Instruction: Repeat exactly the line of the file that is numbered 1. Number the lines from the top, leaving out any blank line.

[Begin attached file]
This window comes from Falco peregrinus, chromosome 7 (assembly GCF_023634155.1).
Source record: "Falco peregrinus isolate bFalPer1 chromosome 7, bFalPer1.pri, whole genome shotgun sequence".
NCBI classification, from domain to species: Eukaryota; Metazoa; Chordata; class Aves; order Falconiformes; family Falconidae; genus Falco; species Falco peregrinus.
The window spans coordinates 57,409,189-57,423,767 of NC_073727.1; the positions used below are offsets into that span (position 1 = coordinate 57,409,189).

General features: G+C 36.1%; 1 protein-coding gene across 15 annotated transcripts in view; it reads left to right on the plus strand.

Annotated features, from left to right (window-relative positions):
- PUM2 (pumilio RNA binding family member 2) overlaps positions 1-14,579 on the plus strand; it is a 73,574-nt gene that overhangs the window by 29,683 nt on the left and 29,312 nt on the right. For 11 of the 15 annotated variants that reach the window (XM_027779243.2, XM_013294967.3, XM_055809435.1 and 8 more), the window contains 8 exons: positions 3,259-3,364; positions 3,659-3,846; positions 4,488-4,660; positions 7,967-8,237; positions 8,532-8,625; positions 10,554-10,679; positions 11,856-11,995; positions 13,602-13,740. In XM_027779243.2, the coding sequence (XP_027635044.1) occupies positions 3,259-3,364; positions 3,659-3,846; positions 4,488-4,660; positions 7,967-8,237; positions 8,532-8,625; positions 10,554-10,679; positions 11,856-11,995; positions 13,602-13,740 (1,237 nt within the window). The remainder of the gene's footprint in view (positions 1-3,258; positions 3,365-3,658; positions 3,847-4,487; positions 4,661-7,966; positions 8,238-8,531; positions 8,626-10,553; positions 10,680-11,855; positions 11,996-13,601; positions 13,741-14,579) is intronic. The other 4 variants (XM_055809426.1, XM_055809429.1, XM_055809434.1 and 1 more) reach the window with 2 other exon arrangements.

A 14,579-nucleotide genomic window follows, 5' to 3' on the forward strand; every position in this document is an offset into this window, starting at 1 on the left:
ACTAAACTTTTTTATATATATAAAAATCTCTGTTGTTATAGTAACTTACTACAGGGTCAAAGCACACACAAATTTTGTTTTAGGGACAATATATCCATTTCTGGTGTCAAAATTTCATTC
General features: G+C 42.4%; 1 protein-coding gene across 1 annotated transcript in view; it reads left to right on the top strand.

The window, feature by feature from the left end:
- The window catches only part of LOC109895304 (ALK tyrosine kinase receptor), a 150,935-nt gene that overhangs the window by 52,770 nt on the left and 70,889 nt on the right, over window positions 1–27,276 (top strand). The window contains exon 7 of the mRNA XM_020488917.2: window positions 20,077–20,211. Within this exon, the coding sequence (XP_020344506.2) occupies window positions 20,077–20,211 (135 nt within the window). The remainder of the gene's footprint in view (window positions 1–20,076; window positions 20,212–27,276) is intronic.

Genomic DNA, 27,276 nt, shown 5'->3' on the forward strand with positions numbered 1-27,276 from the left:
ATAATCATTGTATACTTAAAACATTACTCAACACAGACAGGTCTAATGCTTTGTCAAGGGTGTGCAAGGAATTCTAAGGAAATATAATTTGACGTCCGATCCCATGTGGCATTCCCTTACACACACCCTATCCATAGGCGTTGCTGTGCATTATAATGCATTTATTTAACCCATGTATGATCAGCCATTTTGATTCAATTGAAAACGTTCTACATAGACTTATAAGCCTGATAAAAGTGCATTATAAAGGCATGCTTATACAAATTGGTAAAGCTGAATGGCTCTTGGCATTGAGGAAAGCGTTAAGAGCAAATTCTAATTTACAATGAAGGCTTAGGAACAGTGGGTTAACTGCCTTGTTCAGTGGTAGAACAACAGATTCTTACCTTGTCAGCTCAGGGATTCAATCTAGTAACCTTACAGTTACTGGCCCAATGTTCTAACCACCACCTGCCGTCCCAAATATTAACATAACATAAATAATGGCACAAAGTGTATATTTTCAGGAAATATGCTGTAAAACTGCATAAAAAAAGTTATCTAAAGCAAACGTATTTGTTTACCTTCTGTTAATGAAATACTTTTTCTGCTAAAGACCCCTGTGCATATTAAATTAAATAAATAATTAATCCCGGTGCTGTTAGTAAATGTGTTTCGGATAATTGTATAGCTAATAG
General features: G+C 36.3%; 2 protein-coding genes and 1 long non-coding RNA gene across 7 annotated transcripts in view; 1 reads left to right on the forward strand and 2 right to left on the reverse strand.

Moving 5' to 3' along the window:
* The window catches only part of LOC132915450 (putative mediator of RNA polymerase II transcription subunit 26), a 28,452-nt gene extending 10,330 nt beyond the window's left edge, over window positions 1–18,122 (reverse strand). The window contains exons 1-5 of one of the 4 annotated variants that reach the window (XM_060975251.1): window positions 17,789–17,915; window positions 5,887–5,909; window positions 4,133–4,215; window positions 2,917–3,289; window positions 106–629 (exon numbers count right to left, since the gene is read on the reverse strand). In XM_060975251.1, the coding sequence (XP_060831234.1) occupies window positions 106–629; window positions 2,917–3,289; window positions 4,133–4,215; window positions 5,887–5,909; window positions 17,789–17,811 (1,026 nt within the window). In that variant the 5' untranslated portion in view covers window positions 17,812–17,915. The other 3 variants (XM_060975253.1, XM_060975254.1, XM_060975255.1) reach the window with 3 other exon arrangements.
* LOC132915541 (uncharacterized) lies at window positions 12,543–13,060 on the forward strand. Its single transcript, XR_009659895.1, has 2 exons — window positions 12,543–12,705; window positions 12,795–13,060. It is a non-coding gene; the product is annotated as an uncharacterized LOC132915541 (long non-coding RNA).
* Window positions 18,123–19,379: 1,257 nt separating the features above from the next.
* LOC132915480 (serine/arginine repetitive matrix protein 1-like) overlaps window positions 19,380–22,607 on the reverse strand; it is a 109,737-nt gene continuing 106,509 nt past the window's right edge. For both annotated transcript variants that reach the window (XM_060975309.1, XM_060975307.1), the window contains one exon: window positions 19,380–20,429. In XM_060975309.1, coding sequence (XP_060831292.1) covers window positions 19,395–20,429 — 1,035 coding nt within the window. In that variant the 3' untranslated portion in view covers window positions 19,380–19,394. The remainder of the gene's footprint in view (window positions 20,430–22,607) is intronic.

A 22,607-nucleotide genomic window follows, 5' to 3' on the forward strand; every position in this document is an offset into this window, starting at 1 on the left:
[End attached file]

This window comes from Falco peregrinus, chromosome 7 (assembly GCF_023634155.1).